Does fighting digital fires make you a Key Worker? And if not - should it?

News by SC Staff

While businesses are closed there will be a greater need for both physical and cyber-security professionals to both protect vital personal information in closed offices; and what about apprentices?

No one would dispute that healthcare workers and security services are key workers during the Covid-19 (Coronavirus) crisis - but beyond that group, it’s unlikely that the Government will keep everyone happy with who is included - and who is excluded - particularly as its definition focuses on the public sector.

For cyber-security, it is reassuring that key workers do include the information technology and data infrastructure sector as well as key staff working in the civil nuclear, chemicals, telecommunications (including but not limited to network operations, field engineering, call centre staff, IT and data infrastructure. (Full list at the end of this article).

But on the first day of school and nursery closures,  the implications are just as serious for many in the private sector. Just as you wouldn’t want the person managing the critical safety of a nuclear plant to be simultaneously juggling the demands of children at home, so the same applies to those responsible for the cyber-security of industry, business and all those services holding our data.

In email correspondence with SC Media UK, CTO, CISO & DPO for Virtually Informed commented:  “When I first heard about the Government’s plans to identify ‘key workers’ I had mistakenly thought that they action meant key works, but it seems that their focus was on ‘key public services’. In my mind I had thought that while businesses are closed there will be a greater need for both physical and cyber-security professionals to both protect the offices that are no longer being used with all the vital personal information in them. Alongside the cyber-security professionals who will be ensuring that while people are working from home that their business data is still protected wherever they work.

“If the government don’t clarify this soon, they could find the economy affected in a negative way – all security professionals are key workers to protect the economy from criminals who would otherwise take great advantage of all businesses, their customers, their data and other assets.

“In a time when other key workers are protecting human beings, we mustn’t forget that when things get better all the other things that people rely on are also worth protecting, and to protect them we need key security workers.”

Jake Moore, cyber-security specialist at ESET agreed saying: “This list of key workers reflects a very exclusive group of people, and you could argue that many other roles could be included. However, to properly distance from one another socially, this list must be confined to just skeleton staff across the country. Luckily, many cyber-security jobs can continue online as normal, keeping businesses secure and online – albeit now with the possibility of children in the home office. What is desperately required more at a time like this is awareness of an increase in phishing attacks, which are scaring people into clicking things they normally wouldn’t think twice about.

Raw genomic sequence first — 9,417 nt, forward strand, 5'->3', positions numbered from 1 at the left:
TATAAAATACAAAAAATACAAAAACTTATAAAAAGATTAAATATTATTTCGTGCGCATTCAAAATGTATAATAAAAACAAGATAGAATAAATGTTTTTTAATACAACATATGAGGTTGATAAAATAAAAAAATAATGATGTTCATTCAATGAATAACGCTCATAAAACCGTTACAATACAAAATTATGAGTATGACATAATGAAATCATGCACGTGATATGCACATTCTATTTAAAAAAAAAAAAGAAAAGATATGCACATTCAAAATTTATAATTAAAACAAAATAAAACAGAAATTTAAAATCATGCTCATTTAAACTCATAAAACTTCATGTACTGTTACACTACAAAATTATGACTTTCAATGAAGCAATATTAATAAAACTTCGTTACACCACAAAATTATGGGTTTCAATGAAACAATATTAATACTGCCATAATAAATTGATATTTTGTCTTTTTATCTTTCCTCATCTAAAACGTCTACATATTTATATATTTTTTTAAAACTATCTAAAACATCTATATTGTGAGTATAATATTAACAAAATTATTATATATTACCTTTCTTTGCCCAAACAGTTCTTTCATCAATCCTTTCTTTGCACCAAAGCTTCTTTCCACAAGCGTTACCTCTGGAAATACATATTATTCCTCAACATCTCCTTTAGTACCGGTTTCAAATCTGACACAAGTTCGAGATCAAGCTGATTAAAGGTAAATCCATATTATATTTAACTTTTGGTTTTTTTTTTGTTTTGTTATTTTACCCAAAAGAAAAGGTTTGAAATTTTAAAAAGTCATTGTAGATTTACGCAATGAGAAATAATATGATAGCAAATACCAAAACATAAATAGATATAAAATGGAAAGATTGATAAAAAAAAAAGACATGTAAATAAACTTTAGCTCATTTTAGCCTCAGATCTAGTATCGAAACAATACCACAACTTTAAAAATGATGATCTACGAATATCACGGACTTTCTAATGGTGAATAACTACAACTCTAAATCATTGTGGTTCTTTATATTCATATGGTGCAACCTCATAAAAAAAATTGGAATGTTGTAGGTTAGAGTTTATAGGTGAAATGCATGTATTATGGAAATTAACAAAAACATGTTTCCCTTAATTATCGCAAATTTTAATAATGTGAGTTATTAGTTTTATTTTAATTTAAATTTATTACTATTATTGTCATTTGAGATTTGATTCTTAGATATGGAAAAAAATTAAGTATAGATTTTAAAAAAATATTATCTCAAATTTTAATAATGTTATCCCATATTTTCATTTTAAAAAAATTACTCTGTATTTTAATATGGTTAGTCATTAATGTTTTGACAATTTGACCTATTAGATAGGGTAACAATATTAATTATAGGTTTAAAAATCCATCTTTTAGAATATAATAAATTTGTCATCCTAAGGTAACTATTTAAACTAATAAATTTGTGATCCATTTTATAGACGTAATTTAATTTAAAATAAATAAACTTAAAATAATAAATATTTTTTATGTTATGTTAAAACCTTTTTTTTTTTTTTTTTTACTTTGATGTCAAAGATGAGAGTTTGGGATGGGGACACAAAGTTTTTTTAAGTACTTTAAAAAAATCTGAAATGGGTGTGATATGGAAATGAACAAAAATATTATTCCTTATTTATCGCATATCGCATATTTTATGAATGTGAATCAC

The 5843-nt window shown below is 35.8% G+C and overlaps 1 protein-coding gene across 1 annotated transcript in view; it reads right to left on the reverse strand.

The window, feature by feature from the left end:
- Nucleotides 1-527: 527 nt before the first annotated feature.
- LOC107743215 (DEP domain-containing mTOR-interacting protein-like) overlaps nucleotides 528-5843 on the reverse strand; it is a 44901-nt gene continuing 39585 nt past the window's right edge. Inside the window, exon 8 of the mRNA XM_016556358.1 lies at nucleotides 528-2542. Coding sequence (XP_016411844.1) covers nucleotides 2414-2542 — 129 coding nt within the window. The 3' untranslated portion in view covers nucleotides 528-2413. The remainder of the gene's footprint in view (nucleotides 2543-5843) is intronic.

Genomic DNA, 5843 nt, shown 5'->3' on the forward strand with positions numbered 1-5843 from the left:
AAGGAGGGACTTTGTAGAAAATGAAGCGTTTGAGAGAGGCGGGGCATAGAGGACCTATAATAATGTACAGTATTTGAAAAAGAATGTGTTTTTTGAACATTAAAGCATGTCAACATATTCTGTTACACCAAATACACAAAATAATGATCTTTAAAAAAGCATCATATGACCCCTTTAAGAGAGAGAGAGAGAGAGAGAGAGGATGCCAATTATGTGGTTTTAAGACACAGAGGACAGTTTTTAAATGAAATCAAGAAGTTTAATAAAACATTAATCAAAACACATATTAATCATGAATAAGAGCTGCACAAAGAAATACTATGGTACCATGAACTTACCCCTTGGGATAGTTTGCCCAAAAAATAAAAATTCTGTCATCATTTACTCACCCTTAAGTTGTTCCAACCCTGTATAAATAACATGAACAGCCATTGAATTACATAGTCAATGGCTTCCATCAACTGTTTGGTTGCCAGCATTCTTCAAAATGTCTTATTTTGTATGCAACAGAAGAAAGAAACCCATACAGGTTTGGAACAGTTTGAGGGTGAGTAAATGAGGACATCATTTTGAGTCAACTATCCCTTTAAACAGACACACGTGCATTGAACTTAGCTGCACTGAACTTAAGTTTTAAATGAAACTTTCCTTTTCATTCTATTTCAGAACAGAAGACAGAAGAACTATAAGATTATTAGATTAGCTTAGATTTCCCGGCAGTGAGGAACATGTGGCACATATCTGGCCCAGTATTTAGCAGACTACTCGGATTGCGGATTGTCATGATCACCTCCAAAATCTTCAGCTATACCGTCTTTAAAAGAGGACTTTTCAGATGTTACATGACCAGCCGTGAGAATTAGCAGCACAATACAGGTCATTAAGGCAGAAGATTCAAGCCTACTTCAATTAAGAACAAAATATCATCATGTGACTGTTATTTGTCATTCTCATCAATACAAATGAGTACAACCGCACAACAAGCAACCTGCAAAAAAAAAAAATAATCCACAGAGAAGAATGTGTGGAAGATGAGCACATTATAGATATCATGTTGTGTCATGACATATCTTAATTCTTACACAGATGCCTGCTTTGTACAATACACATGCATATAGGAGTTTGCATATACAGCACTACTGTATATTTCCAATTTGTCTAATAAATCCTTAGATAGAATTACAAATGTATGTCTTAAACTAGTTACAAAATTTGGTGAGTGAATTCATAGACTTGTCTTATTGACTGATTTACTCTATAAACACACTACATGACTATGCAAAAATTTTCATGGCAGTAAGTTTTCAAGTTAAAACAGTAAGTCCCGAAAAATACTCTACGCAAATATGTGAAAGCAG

“What we could see is youngsters learning more about what their parents do, and if that is learn more about cyber-security, that could be a good thing to shrink the skills shortage in the industry going forward.”

In an email to SC Media UK, Vinous Ali, associate director of policy at techUK commented: “techUK is pleased to see that workers in the information technology, telecommunications and data infrastructure sector have been defined as key workers. The guidance produced by Government alongside industry give employers the flexibility they need to assess key workers in their operations. We would urge employers to be responsible about who needs to be in the office and encourage them to help their staff find alternative arrangements to support them working from home wherever possible.”

In contrast, the British Security Industry Association (BSIA) is urgently calling on the Government to clarify the status of its members covering a wide range of security services, from manpower and key holding services, technology centre monitoring and security systems installation and operators. 

Mike Reddington, chief executive, BSIA, said: “Our members provide security services critical to the UK infrastructure on a day to day basis, and in the current climate, these services become even more essential. It is vital that these organisations continue to have access to their critical teams and infrastructure to support the wider variety of clients, including  the Police, schools, banks, supermarkets, pharmacies, and critical supply chains.

Another group that is being hit is those on apprenticeships.Ben Hansford, who heads up apprenticeships at Firebrand Training wrote to SC Media UK to note how the government, organisations who hire apprentices and apprentices themselves need to take urgent action to ensure their education is disrupted as little as possible.